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Podcast: The 3D Printer That Teaches Itself To Print

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Podcast: The 3D Printer That Teaches Itself To Print

In this episode, we discuss an additive manufacturing breakthrough from MIT that enables inkjet printers to print soft materials that were deemed unsuitable before, print more accurately, and print ~660 times faster than comparable printer technologies!

In this episode, we discuss an additive manufacturing breakthrough from MIT that enables inkjet printers to print soft materials that were deemed unsuitable before, print more accurately, and print ~660 times faster than comparable printer technologies!


This podcast is sponsored by Mouser Electronics


EPISODE NOTES

(3:23) - This 3D printer can watch itself fabricate objects

This episode was brought to you by Mouser, our favorite place to get electronics parts for any project, whether it be a hobby at home or a prototype for work. Click HERE to learn more about the underlying technology enabling nanoscale 3D printing; printing environment where dimensions are 1/100,000th of a human hair!


Transcript

Hey folks, have you ever tried to use a 3D printer to produce a part and it didn't turn out the way you wanted? Well, I have and it's really frustrating and something I've learned is these old 3D printers have trouble with producing complex designs, have trouble using certain materials, especially those that don't harden quickly. So, what we're talking about today is a team from MIT and from ETH Zurich and a startup that are working to give 3D printers an eyes and a brain so they can understand what they're printing, make course corrections if they need to and this will unlock their ability to use better materials and print a lot faster than the current materials do. I think it's really interesting, so let's jump right on into it.

I'm Daniel, and I'm Farbod. And this is the NextByte Podcast. Every week, we explore interesting and impactful tech and engineering content from Wevolver.com and deliver it to you in bite sized episodes that are easy to understand, regardless of your background. 

Daniel: What's up peeps? Like we said today, we're talking all about an awesome 3D printer from MIT. But before we jump into that, I want to mention a technical resource from our sponsor, Mouser Electronics. If you've listened to this podcast at all, you must know that we're huge Mouser fans. We love that they're one of the world's biggest electronics suppliers. And as a result of that, they've got their fingers on the pulse of cutting-edge technology. They've got awesome technical resources for us to help stay up to speed with cutting edge technology. And in this case, we've linked a technical resource talking about 3D nano scale printing, which honestly sounds pretty dang sweet. So, we know what 3D printing is. We know what working with stuff at the nano scale is, which is like working at geometries that are at or below one nanometer. So, we're talking-

Farbod: One 100,000th the thickness of your hair.

Daniel: So, so small. It's one 100,000th, one, one, one thousandth, one hundred thousandth, way thinner than the human hair. Being able to manipulate geometries at that level already, that kind of boggles my mind. I've got a sweet spot in my heart, because that's where Farbod and I met, doing nanoscale level research together. But taking that and combining it with 3D printing, which allows us to basically additively create geometry. But being able to do this at such a small-scale using lasers that are only two photons wide. It sounds pretty incredible. So, it's the same principle as resin printing, which is what things that like Formlabs and many Stratasys printers use, but they're talking about the theory of being able to do this at the nano scale, building up things one atom at a time, having full control over the structure and using it to complement other types of nanotechnology, something like CVD, which is very commonly used to create super conductors and other type of awesome materials like graphene.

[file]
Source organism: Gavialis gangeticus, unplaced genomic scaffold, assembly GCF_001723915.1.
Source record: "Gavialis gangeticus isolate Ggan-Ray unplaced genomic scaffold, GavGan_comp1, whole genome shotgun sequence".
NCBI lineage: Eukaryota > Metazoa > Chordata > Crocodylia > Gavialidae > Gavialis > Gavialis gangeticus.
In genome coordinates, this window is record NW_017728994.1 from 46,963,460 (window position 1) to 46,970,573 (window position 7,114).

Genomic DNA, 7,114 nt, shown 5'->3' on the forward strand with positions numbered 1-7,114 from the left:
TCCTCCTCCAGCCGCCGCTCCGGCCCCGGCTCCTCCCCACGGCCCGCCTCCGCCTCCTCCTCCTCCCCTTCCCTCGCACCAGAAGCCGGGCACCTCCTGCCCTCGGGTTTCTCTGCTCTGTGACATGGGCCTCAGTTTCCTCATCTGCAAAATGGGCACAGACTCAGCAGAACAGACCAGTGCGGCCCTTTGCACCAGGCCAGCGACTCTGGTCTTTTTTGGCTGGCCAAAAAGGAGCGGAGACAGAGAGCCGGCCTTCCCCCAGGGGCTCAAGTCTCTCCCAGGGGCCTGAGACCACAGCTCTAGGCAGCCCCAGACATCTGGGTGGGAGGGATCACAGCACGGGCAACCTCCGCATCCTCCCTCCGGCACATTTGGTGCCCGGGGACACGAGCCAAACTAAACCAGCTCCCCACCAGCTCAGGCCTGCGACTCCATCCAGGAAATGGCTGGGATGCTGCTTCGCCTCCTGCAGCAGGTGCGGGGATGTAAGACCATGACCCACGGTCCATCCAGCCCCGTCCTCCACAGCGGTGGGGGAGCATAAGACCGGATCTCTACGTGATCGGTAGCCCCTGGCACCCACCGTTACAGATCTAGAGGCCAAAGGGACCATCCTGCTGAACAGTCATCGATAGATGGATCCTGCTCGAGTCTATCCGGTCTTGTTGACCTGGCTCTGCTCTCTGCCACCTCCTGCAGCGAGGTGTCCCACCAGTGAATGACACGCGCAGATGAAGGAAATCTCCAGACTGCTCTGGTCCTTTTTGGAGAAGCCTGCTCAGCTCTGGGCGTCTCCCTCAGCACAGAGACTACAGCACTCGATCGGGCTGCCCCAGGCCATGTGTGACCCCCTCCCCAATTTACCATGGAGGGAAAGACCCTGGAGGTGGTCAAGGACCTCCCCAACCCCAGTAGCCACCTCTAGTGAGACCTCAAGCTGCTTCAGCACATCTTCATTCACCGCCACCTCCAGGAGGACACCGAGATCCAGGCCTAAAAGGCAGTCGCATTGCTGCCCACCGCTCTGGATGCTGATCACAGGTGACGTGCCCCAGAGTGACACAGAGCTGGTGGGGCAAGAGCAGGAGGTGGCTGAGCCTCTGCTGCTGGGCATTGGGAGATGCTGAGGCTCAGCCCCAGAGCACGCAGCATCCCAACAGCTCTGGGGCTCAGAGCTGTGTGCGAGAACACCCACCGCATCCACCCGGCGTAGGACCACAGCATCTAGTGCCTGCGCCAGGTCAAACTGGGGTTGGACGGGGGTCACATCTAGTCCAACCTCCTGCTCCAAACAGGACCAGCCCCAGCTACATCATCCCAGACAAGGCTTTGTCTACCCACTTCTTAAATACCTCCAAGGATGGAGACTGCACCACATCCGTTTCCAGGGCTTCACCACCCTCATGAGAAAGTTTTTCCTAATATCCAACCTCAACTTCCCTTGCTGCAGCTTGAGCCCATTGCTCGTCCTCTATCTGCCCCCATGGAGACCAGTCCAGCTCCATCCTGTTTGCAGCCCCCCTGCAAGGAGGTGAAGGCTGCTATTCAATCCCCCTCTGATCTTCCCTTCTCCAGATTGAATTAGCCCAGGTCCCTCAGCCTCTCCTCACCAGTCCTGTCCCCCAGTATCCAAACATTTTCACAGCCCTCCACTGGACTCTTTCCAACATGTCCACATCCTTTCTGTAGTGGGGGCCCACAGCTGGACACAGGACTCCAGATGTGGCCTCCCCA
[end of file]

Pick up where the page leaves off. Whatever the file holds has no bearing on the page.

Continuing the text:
Farbod: Yeah. Yeah. I was going to say, I one of the things I liked about the article was that it gives you that primer on what the existing technology looks like. So, you have that basis when you're learning about the new thing to know what's like actually really cool about this versus whatever the state of the art currently is. Like other miles of resources, very well put, very easy to digest, even if you're not familiar with the field. And I really enjoyed reading it.

Daniel: And it's super relevant to what we're talking about today, which is using vision, using a closed-loop system to help push the boundaries of what's possible with 3d printing and basically what this team from MIT is done. They made a super smart 3d printer that can see what it's doing. Which is revolutionary because not many 3d printers to date use a visual tracking or visual monitoring control system, old 3d printers have had trouble with different types of materials, especially those that don't harden quickly and specifically they talk about materials that can smear during the printing process. If you've got no feedback loop to understand what the geometry is that you're printing, you don't wanna use a material that, tends to be a little bit more volatile or a little bit more dynamic while you're printing. You're gonna have to be limited to materials that are really, really rigid, really, really stable. And that's worked pretty well to date. But what this team from MIT is saying, let's use a vision-controlled system, rely on innovations like these really, really sweet super smart inkjet 3D printing system that's been developed at MIT combine these to overcome these material constraints. And it allows us to closely monitor, closely adjust the printing, but also make things with cool new materials, make cool new geometries that we've never been able to make before, and make them a lot faster than we've ever been able to make anything before.